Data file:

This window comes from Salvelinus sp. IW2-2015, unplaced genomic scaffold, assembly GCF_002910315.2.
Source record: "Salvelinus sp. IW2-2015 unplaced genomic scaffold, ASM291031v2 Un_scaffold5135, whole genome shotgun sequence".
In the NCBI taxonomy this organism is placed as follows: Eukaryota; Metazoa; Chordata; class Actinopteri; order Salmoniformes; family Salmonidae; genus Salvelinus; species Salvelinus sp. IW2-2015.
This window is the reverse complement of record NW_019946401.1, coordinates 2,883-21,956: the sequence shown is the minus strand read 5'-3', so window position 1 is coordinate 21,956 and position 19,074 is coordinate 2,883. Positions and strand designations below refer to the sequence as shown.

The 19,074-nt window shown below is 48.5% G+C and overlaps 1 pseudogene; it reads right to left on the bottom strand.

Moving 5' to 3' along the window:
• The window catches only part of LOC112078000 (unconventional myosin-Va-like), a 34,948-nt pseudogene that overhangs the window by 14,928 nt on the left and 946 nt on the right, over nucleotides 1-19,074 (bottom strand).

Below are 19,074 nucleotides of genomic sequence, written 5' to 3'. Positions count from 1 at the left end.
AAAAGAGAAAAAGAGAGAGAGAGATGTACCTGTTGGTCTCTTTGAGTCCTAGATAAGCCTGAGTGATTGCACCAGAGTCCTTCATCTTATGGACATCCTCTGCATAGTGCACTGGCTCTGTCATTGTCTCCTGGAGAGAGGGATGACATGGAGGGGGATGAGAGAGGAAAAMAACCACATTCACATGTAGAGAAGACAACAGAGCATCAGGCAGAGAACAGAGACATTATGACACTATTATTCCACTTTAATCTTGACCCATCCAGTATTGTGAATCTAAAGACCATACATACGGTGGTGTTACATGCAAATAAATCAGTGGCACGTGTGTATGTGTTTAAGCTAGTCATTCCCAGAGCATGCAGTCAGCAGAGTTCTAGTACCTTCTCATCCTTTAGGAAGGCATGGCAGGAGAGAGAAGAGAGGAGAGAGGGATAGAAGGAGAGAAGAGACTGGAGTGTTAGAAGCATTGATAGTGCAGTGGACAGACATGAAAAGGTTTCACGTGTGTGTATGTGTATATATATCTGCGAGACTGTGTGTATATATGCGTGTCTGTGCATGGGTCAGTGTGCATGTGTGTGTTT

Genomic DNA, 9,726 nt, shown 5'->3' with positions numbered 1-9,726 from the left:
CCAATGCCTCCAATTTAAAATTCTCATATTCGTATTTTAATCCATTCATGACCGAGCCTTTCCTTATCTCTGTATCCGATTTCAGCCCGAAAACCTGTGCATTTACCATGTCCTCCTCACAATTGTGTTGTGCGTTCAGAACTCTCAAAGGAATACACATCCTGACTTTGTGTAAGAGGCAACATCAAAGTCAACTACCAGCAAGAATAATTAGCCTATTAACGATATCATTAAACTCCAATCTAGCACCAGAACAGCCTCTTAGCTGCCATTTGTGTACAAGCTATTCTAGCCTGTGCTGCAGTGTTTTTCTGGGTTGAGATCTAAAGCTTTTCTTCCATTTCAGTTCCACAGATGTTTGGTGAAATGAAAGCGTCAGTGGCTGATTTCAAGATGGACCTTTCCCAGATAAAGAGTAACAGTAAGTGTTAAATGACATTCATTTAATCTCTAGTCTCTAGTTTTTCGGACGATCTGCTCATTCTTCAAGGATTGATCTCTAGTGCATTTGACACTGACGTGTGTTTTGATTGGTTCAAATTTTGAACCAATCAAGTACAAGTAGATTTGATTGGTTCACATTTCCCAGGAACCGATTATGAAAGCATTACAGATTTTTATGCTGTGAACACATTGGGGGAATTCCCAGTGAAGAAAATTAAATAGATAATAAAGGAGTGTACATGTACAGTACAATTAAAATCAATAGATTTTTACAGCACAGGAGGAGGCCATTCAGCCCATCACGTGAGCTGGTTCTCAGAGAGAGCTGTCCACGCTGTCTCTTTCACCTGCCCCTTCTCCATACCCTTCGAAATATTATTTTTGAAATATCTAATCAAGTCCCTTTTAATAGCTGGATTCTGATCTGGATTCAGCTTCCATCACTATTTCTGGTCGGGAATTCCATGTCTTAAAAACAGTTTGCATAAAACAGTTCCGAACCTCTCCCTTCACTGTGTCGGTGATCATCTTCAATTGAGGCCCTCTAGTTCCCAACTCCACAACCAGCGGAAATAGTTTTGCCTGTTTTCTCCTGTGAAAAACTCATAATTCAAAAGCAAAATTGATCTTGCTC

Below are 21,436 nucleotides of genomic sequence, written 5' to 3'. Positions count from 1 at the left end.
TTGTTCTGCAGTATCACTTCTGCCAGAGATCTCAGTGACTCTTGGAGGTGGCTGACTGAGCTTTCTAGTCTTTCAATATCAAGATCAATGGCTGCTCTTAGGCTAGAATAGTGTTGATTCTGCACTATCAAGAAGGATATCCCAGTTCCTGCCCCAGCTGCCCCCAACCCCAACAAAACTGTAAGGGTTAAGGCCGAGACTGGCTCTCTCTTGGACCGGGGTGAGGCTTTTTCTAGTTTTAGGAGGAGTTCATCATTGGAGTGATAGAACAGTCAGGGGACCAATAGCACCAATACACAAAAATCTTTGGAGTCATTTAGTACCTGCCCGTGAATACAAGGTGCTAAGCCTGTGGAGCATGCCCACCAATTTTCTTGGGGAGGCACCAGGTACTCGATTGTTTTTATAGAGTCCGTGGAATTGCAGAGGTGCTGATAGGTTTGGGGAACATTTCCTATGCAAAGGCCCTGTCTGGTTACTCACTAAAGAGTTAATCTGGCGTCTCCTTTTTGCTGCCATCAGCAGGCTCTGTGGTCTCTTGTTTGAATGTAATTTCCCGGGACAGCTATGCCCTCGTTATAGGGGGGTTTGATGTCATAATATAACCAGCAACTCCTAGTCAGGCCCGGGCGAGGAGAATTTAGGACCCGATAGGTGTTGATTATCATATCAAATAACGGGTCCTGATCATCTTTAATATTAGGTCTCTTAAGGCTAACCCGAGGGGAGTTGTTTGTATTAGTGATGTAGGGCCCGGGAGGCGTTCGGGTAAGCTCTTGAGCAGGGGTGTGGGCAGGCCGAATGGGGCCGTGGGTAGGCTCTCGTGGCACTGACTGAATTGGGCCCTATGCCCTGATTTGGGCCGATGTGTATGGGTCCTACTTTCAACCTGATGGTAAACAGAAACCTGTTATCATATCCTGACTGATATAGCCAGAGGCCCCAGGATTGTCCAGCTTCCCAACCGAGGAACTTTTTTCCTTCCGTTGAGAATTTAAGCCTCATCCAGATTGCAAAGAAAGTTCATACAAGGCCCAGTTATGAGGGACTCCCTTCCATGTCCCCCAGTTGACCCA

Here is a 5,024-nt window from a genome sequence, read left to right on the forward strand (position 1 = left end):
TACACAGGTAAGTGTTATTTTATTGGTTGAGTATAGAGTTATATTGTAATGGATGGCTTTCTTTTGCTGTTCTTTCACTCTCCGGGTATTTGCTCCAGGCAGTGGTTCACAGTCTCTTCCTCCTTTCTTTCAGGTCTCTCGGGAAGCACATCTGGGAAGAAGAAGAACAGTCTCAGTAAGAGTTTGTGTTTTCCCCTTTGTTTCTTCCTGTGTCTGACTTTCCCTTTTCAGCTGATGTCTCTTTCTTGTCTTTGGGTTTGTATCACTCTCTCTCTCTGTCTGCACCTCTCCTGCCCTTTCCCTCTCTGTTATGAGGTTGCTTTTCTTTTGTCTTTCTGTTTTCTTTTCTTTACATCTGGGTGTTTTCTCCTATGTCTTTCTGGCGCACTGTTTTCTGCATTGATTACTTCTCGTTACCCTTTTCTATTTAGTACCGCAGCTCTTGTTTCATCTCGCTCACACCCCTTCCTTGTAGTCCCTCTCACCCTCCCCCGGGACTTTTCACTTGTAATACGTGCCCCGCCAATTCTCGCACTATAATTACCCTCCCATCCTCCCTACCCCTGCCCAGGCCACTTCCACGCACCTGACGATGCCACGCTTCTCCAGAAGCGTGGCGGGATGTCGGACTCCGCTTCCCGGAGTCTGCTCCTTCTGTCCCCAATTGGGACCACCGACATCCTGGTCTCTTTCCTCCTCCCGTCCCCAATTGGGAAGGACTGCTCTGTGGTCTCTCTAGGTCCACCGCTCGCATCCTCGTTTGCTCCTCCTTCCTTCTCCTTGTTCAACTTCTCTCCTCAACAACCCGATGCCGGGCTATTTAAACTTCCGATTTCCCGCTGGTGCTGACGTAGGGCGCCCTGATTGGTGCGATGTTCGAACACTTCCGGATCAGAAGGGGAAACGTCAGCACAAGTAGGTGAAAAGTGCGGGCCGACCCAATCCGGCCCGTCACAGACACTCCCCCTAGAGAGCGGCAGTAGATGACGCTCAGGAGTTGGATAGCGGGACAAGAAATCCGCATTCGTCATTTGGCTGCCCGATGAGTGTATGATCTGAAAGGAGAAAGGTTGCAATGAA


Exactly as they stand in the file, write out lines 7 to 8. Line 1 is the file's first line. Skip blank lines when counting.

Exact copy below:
• The window catches only part of LOC112078000 (unconventional myosin-Va-like), a 34,948-nt pseudogene that overhangs the window by 14,928 nt on the left and 946 nt on the right, over nucleotides 1-19,074 (bottom strand).

Below are 19,074 nucleotides of genomic sequence, written 5' to 3'. Positions count from 1 at the left end.